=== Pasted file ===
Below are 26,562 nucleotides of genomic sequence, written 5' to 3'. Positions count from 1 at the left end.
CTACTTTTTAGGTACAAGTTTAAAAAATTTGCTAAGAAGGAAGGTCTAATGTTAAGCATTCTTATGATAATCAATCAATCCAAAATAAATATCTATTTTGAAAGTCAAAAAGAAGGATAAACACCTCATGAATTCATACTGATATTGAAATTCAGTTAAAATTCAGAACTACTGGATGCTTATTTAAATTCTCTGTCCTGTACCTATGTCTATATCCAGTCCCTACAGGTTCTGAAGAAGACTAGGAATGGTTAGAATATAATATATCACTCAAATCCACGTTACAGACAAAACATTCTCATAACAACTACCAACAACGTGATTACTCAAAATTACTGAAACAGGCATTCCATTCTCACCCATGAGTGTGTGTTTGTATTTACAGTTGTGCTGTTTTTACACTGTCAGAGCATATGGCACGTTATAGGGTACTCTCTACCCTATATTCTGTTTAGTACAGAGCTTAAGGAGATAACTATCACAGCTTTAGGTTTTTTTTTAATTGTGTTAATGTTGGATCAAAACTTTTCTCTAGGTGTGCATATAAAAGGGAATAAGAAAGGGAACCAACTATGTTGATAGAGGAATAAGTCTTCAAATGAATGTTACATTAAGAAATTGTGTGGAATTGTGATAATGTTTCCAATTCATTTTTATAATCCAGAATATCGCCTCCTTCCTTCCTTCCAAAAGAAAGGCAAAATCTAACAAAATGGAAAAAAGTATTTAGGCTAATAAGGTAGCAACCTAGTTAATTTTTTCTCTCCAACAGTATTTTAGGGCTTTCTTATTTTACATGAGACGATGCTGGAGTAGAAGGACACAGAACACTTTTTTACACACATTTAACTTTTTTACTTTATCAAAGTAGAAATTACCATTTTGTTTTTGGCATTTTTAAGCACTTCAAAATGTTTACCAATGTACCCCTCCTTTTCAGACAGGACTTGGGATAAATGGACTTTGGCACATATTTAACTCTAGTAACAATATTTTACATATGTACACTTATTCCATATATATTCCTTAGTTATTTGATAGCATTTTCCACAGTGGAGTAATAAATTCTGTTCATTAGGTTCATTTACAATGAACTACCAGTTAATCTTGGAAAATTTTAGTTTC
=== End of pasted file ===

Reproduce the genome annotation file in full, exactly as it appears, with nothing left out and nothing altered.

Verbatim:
Below are 26,562 nucleotides of genomic sequence, written 5' to 3'. Positions count from 1 at the left end.
CTACTTTTTAGGTACAAGTTTAAAAAATTTGCTAAGAAGGAAGGTCTAATGTTAAGCATTCTTATGATAATCAATCAATCCAAAATAAATATCTATTTTGAAAGTCAAAAAGAAGGATAAACACCTCATGAATTCATACTGATATTGAAATTCAGTTAAAATTCAGAACTACTGGATGCTTATTTAAATTCTCTGTCCTGTACCTATGTCTATATCCAGTCCCTACAGGTTCTGAAGAAGACTAGGAATGGTTAGAATATAATATATCACTCAAATCCACGTTACAGACAAAACATTCTCATAACAACTACCAACAACGTGATTACTCAAAATTACTGAAACAGGCATTCCATTCTCACCCATGAGTGTGTGTTTGTATTTACAGTTGTGCTGTTTTTACACTGTCAGAGCATATGGCACGTTATAGGGTACTCTCTACCCTATATTCTGTTTAGTACAGAGCTTAAGGAGATAACTATCACAGCTTTAGGTTTTTTTTTAATTGTGTTAATGTTGGATCAAAACTTTTCTCTAGGTGTGCATATAAAAGGGAATAAGAAAGGGAACCAACTATGTTGATAGAGGAATAAGTCTTCAAATGAATGTTACATTAAGAAATTGTGTGGAATTGTGATAATGTTTCCAATTCATTTTTATAATCCAGAATATCGCCTCCTTCCTTCCTTCCAAAAGAAAGGCAAAATCTAACAAAATGGAAAAAAGTATTTAGGCTAATAAGGTAGCAACCTAGTTAATTTTTTCTCTCCAACAGTATTTTAGGGCTTTCTTATTTTACATGAGACGATGCTGGAGTAGAAGGACACAGAACACTTTTTTACACACATTTAACTTTTTTACTTTATCAAAGTAGAAATTACCATTTTGTTTTTGGCATTTTTAAGCACTTCAAAATGTTTACCAATGTACCCCTCCTTTTCAGACAGGACTTGGGATAAATGGACTTTGGCACATATTTAACTCTAGTAACAATATTTTACATATGTACACTTATTCCATATATATTCCTTAGTTATTTGATAGCATTTTCCACAGTGGAGTAATAAATTCTGTTCATTAGGTTCATTTACAATGAACTACCAGTTAATCTTGGAAAATTTTAGTTTC